11 Aug
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For the Love of Olympics

Barcelona 1992. That was when my passion for all things Summer Olympics began. I watched everything I could in those pre-Internet days and stood in the grocery store reading magazine article after magazine article devouring every athlete profile tidbit I could. Gail Devers, Jennifer Capriati, Derek Redman and the basketball Dream Team were brought up in conversation as if they were friends of the family. Not much has changed in 22 years. My passion for the Olympics runs deep, and I’ve instilled that love in my children.

While my love for the games is strong, the reasons behind it have shifted over the decades. That high school kid dreamed of what it would be like to be those athletes. The possibilities seemed endless if I had the drive and the opportunities. The married mother of four I am now, no longer wonders what it would be like to be the athlete. I want to text those nervous parents in the stands watching their babies leave it all on the court, mat, track and pool.

Behind every person who is passionate and successful about something, there is at least one other person emotionally invested in that passion. I see those parents, grandparents and coaches watching those Olympic athletes and see the hours spent in cars and hotel rooms. I see the effort put into stretching a tight budget to give children opportunities. I see the siblings who have been to countless meets and games. Those athletes are my children for two weeks every four years. I rejoice with them and think of words to heal their shattered hearts when the medal isn’t theirs.

girl drawing a picture for Michael Phelps

Families losing their minds as they celebrate the victories of their own get to me every single time. I get Aly Raisman’s parents. I would be a hot mess of a spectator watching one of my children on the world’s biggest stage. Matching shirts on fans, tears on the podium, fists pumping and yelling have my feelings in overdrive. Rowdy Gaines fires me up like no other announcer, and Bob Costas is like a lovely worn sweater I forgot I owned. After a long political season of this country fighting against itself, I was in need of an infusion of USA pride. Standing in solidarity, even if it is to claim the most decorated Olympic athlete of all-time as our own, is a welcome change to the arguing across party lines.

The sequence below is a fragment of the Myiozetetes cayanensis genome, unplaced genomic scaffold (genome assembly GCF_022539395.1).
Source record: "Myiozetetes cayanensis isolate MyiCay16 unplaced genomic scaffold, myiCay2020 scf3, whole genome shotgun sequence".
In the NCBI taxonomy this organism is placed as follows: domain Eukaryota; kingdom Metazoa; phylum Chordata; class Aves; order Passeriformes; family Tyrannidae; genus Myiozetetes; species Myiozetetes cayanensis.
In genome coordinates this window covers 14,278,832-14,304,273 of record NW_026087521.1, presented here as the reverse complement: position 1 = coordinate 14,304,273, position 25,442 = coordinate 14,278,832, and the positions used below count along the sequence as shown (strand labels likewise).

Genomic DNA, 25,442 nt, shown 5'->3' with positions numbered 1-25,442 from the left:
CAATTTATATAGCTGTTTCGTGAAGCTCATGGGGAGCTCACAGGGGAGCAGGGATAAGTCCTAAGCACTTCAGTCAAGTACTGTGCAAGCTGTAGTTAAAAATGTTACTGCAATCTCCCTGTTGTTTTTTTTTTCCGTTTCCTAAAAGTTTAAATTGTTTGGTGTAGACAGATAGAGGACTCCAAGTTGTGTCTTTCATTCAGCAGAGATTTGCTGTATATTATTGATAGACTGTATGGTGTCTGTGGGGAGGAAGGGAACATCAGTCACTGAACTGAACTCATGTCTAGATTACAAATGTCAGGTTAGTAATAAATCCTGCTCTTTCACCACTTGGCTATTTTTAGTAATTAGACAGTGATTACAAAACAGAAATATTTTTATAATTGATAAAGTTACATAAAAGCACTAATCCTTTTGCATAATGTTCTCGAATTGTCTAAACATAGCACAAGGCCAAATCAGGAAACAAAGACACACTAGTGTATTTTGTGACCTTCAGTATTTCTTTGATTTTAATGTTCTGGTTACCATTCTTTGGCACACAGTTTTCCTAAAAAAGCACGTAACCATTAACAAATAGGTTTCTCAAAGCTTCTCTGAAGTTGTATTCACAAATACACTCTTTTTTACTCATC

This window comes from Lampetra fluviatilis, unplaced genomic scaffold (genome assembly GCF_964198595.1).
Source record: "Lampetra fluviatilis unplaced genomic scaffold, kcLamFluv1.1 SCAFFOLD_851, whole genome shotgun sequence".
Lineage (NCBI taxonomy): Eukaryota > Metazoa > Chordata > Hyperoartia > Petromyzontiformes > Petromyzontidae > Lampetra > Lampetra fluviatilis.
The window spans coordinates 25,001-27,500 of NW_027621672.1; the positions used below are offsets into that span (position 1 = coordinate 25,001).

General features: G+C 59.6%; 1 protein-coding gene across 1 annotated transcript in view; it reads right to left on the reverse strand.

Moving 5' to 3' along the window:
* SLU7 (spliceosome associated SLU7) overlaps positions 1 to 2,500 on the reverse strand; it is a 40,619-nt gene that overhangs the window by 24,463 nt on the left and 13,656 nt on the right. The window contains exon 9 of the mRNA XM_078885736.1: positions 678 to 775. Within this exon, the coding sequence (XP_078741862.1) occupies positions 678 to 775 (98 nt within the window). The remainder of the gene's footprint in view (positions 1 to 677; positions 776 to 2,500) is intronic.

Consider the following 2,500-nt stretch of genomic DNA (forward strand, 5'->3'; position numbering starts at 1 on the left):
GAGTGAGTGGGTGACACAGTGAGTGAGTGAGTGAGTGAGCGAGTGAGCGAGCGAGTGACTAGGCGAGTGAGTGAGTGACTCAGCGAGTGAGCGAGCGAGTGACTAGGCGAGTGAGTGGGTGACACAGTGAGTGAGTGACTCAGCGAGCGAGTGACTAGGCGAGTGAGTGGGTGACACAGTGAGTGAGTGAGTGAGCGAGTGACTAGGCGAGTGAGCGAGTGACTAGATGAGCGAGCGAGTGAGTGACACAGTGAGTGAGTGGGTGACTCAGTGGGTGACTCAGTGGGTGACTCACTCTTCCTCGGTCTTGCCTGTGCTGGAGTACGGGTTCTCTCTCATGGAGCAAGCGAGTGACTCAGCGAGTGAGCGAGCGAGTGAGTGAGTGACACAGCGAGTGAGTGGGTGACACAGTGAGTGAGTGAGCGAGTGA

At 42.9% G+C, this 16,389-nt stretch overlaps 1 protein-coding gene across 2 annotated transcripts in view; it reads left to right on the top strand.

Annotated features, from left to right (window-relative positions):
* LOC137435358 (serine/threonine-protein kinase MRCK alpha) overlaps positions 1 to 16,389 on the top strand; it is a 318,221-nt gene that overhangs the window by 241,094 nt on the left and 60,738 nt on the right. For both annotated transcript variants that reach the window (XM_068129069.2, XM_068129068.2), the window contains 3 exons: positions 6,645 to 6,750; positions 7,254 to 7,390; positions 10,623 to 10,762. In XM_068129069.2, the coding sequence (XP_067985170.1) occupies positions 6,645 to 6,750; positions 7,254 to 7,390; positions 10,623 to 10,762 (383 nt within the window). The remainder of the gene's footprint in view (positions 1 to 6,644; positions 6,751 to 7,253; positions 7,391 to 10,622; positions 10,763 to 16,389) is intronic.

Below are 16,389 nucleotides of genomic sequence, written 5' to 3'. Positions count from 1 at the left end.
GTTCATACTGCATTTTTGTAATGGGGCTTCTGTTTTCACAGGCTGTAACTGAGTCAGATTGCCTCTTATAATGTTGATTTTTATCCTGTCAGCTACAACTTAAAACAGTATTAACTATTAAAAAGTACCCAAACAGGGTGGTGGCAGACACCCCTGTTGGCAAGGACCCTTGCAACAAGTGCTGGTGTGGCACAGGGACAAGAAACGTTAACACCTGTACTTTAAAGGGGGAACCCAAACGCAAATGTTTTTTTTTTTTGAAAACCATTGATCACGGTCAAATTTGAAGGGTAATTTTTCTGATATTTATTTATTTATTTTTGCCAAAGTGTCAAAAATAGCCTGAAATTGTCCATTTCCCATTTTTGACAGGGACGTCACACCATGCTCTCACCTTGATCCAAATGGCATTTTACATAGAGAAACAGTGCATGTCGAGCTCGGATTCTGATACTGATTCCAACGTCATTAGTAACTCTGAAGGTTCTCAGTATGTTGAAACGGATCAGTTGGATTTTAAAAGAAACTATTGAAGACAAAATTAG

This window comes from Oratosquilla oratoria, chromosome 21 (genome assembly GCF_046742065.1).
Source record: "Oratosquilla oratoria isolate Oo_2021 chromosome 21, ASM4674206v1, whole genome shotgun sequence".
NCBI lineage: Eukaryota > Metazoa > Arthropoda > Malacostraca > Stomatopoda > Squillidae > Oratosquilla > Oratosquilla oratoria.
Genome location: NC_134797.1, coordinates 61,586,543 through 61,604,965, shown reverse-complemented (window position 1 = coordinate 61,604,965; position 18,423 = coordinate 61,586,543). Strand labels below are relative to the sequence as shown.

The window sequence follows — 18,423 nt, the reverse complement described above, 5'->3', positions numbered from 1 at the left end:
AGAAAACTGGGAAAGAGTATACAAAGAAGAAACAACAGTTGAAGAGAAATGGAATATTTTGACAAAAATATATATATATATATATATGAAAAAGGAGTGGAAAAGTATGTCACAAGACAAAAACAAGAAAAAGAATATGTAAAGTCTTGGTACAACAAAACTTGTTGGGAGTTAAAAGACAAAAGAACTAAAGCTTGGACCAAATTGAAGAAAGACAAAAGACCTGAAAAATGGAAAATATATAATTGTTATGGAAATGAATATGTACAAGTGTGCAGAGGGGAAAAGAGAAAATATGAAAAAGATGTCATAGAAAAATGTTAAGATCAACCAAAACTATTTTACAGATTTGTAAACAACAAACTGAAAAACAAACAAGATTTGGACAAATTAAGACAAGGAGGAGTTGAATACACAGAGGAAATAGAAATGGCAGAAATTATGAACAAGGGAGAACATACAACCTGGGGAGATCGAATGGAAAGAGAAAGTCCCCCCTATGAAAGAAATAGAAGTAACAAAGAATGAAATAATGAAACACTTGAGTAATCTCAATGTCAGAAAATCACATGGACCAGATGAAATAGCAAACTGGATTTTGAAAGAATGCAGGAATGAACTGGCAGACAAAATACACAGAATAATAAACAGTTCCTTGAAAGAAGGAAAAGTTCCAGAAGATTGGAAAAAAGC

I’ve been avoiding my social media feeds because of the endless barrage of political rhetoric. Now I avoid it because I cannot have my primetime Olympic watching spoiled. Do not tell me what happened. We cannot be friends if you ruin the finals. I rely on Bob to breakdown the day for me and emotionally build the events until I’m, literally, on the edge of my couch cushions in anticipation.

I appreciate the passion, intensity and effort put in by these athletes and coaches. Making the world bigger for my kids by exposing them to the need for a refugee team or explaining the importance of a selfie taken by gymnasts from two very different Koreas is necessary parenting. Global discussions wrapped in an athletic package is a delivery my kids can understand. Thank you Team USA for another Olympics full of memories and for the work you’ll put in out of the limelight until Tokyo in 2020.


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